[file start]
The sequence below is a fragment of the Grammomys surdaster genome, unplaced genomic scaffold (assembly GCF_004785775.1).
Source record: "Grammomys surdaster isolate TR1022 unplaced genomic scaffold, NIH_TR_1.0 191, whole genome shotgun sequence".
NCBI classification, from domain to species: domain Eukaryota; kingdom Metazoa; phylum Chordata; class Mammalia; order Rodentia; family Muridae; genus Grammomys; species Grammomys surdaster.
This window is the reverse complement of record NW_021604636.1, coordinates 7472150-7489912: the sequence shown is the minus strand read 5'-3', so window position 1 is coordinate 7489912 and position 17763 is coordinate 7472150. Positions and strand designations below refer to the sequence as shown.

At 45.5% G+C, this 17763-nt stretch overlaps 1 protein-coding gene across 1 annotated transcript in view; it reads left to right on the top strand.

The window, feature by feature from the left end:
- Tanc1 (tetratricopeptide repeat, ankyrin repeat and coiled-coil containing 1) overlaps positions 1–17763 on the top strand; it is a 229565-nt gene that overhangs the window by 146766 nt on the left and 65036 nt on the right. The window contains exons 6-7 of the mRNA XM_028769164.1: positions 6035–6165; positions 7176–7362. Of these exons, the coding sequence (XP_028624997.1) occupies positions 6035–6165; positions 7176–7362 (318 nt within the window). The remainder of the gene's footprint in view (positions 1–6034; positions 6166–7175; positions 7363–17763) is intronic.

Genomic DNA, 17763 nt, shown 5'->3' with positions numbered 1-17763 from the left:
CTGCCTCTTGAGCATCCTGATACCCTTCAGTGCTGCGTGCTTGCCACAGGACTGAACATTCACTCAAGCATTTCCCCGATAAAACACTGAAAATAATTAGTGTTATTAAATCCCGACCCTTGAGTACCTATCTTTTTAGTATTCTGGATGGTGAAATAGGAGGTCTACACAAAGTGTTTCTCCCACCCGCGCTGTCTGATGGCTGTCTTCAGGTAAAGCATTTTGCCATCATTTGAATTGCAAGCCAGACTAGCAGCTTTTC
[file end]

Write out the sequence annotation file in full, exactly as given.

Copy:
The sequence below is a fragment of the Grammomys surdaster genome, unplaced genomic scaffold (assembly GCF_004785775.1).
Source record: "Grammomys surdaster isolate TR1022 unplaced genomic scaffold, NIH_TR_1.0 191, whole genome shotgun sequence".
NCBI classification, from domain to species: domain Eukaryota; kingdom Metazoa; phylum Chordata; class Mammalia; order Rodentia; family Muridae; genus Grammomys; species Grammomys surdaster.
This window is the reverse complement of record NW_021604636.1, coordinates 7472150-7489912: the sequence shown is the minus strand read 5'-3', so window position 1 is coordinate 7489912 and position 17763 is coordinate 7472150. Positions and strand designations below refer to the sequence as shown.

At 45.5% G+C, this 17763-nt stretch overlaps 1 protein-coding gene across 1 annotated transcript in view; it reads left to right on the top strand.

The window, feature by feature from the left end:
- Tanc1 (tetratricopeptide repeat, ankyrin repeat and coiled-coil containing 1) overlaps positions 1–17763 on the top strand; it is a 229565-nt gene that overhangs the window by 146766 nt on the left and 65036 nt on the right. The window contains exons 6-7 of the mRNA XM_028769164.1: positions 6035–6165; positions 7176–7362. Of these exons, the coding sequence (XP_028624997.1) occupies positions 6035–6165; positions 7176–7362 (318 nt within the window). The remainder of the gene's footprint in view (positions 1–6034; positions 6166–7175; positions 7363–17763) is intronic.

Genomic DNA, 17763 nt, shown 5'->3' with positions numbered 1-17763 from the left:
CTGCCTCTTGAGCATCCTGATACCCTTCAGTGCTGCGTGCTTGCCACAGGACTGAACATTCACTCAAGCATTTCCCCGATAAAACACTGAAAATAATTAGTGTTATTAAATCCCGACCCTTGAGTACCTATCTTTTTAGTATTCTGGATGGTGAAATAGGAGGTCTACACAAAGTGTTTCTCCCACCCGCGCTGTCTGATGGCTGTCTTCAGGTAAAGCATTTTGCCATCATTTGAATTGCAAGCCAGACTAGCAGCTTTTC